One of my many hobbies is collecting military decorations and because of my family connections to Cheshire, where I grew up, I have a particular interest in collecting military medals from the Cheshire regiment. I receive regular catalogues from Brian Simpkin at Dix, Noonan & Webb in London and, to my surprise, I discovered that Henry Dale’s decorations were being auctioned. Although as a pharmacologist, I recognize the significance of a Nobel Laureate’s medals, there were personal connections that drew my interest. For the past 30 years I have been friendly with Dale’s grandson, Alexander ( Sandy) Todd from the early days of tamoxifen when he worked at ICI Pharmaceuticals in Cheshire. Sandy went to school at the Leys in Cambridge, as did my father, his three brothers, and Sir Henry Dale. I should just mention that Dale’s daughter married the Nobel Prize winning chemist, Alexander Todd (affectionately known as Lord Todd Almighty) so Sandy, himself an accomplished chemist, is the product of two lines of Nobel Laureates!

Unfortunately, I had lost track of Sandy as he is now retired from the pharmaceutical industry, and the other complicating factor was that I was moving my laboratory to the Fox Chase Cancer Center. With this change of venue came unanticipated personal expenses. I decided there was little possibility that I could secure Dale’s decorations but I was increasingly concerned that they would be lost to our Society’s history, especially since Dale was a founding member and this is our 75 th Anniversary Year. About six months after the auction was complete, I decided to contact Brian Simpkin to propose a private sale of Dale’s decorations but I was disappointed to hear nothing from the anonymous collector. Suddenly, I received a letter telling me that there was a remote possibility that I could acquire Dale’s decorations if I was willing to provide the financial resources for the collector to acquire a new Knight’s Grand Cross of the Order of the British Empire (GBE) that was coming up for auction at Dix, Noonan and Webb. All of these arrangements were successful and Dale’s decorations have been rediscovered and remounted in display cabinets in my office at the Fox Chase Cancer Center. I am happy for the BPS to have them on loan if the occasion arises.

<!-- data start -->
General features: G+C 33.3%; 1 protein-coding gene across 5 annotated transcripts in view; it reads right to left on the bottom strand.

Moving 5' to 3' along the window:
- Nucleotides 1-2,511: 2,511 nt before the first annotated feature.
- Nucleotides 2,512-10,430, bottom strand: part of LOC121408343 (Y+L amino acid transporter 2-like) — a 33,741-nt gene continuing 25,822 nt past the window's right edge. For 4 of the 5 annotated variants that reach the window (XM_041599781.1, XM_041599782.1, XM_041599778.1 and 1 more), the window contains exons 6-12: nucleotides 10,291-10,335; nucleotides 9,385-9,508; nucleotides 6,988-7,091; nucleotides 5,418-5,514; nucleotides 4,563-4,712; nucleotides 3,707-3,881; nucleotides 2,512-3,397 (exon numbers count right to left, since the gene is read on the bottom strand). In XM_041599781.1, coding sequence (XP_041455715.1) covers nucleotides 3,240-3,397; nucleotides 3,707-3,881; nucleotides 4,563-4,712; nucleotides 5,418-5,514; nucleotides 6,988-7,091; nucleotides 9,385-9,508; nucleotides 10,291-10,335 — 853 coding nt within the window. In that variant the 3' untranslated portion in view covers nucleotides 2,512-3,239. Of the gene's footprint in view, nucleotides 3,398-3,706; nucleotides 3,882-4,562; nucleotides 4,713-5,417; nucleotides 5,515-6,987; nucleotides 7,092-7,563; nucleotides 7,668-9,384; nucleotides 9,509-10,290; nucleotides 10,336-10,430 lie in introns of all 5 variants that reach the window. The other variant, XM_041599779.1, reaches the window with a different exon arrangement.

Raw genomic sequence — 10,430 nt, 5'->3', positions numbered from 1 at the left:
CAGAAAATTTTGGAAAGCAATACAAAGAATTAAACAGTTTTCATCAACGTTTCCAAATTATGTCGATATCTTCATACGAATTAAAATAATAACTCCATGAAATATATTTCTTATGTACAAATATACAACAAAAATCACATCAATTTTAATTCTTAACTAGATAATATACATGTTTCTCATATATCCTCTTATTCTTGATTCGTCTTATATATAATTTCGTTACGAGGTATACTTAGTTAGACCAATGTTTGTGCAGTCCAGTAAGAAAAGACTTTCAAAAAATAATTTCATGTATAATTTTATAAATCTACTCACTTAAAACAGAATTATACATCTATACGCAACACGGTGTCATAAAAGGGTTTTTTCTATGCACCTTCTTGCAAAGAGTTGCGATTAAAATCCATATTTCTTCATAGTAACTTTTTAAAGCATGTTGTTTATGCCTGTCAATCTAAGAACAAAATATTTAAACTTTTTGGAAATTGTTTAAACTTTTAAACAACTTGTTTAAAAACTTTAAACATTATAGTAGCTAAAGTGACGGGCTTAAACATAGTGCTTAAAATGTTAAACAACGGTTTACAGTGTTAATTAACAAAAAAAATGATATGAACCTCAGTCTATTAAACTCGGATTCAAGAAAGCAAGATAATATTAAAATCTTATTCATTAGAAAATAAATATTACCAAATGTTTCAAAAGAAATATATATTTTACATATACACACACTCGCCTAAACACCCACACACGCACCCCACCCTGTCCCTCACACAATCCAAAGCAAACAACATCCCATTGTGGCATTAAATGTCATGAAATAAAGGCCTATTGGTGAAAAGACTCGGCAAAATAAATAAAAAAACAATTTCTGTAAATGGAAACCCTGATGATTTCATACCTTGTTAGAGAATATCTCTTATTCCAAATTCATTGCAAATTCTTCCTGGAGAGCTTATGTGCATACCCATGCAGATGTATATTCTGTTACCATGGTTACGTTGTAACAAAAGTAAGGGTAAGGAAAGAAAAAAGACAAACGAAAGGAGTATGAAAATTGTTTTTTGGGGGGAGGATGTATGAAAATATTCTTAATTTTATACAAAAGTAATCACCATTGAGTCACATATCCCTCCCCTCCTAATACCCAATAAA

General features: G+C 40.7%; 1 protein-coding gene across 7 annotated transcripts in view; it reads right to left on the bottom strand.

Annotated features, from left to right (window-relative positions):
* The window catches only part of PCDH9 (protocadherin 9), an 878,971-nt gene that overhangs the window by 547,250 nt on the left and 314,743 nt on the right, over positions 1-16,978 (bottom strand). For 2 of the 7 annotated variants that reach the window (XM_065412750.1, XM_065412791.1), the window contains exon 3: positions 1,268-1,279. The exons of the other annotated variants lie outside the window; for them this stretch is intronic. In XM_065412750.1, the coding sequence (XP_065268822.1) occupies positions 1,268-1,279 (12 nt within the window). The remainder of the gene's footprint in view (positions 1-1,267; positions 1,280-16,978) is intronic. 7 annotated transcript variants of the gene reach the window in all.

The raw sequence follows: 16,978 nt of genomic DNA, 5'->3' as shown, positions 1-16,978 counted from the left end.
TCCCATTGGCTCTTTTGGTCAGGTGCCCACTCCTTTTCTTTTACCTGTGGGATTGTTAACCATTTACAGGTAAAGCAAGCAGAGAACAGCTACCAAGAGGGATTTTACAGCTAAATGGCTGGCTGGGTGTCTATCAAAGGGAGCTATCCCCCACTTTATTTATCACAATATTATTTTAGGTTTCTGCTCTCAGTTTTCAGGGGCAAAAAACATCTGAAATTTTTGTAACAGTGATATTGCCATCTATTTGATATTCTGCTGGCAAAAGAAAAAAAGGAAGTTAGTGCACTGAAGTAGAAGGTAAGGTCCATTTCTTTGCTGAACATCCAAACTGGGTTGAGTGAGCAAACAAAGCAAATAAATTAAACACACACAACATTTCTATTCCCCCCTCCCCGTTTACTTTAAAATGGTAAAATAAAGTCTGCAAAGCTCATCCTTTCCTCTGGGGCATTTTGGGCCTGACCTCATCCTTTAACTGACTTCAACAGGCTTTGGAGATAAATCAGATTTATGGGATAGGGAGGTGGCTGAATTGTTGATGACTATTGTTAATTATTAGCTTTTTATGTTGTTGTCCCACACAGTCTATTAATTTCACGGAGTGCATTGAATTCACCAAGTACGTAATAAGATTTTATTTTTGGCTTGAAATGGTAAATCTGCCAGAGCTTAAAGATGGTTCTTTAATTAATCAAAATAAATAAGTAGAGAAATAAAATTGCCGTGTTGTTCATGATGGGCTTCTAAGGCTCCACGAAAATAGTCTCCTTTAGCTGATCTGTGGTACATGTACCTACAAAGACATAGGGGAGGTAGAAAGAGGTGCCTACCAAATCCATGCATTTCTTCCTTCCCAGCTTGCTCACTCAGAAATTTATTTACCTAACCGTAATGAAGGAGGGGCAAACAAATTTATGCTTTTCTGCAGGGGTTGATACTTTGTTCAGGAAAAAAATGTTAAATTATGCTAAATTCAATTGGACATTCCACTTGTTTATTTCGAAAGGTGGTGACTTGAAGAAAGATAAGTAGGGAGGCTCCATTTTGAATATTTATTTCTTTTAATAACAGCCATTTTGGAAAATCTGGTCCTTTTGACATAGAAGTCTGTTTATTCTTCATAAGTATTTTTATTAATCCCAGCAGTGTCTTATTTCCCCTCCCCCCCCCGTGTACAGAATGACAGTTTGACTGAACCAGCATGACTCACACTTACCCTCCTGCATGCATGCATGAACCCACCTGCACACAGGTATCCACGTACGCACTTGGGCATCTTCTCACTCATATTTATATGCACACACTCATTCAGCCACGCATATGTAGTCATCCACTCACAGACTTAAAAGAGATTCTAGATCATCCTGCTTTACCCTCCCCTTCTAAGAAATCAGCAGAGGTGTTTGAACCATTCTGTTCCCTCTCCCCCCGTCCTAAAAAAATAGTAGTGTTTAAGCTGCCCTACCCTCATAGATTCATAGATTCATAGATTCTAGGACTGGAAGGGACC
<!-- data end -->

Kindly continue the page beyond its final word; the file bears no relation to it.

Fortunately, I have been able to track down Sandy Todd and remarkably, the family has never seen their grandfather’s awards because, during World War II, Sir Henry Dale chose to auction off all of his medals as he strongly felt that it was his duty to use the money to buy war bonds. Thus it seems that this invaluable piece of pharmacological history has circulated in the medals collector community for the past 60 years. Sandy and the family have arranged a private viewing; a happy occasion that deserves champagne.

V Craig Jordan
Vice-President & Research Director for Medical Sciences, Fox Chase Cancer Center, Philadelphia, USA


Henry Hallett Dale (1875-1968) had an extraordinary career in pharmacology. From 1904 to 1914 he was Director of the Wellcome Physiological Research Laboratories and during World War I he was Director of the newly founded National Institute for Medical Research (NIMR).

He returned to the NIMR as Director between 1928 and 1942 and in 1936, he was awarded the Nobel Prize for Physiology in Medicine.


Dale was President of the Royal Society (1940-45) and Chairman of the Scientific Advisory Committee to the War Cabinet (1942-47). Dale’s distinguished career was recognized by a grateful nation with his appointment as CBE in 1919, Knight Bachelor, 1932 and OM in 1934, the year after he had been created a GBE.

The Medals Awarded to Sir Henry Dale

The Most Excellent Order of the British Empire GBE (Civil) Knight Grand Cross comprising sash-badge (silver-gilt and enamel) and breast star (silver, with silver-gilt and enamel centre), Knight Bachelor’s Badge (London, 1926), Jubilee Medal 1935, Coronation Medal 1937, Coronation Medal 1953 (below: a set of miniature dress medals); Royal Society of Arts ‘Gold’ Albert medal, silver-gilt, the edge engraved ‘Awarded to Sir Henry Dale, OM, GBE, MD, FRS, For Eminent Service to Science, Particularly Physiology, 1956; and another Medical Society silver-gilt Prize Medal, the reverse inscribed ‘Vivo Clarissimo Henry H. Dale de Physiologia et Pharmacologia Optimo Merito’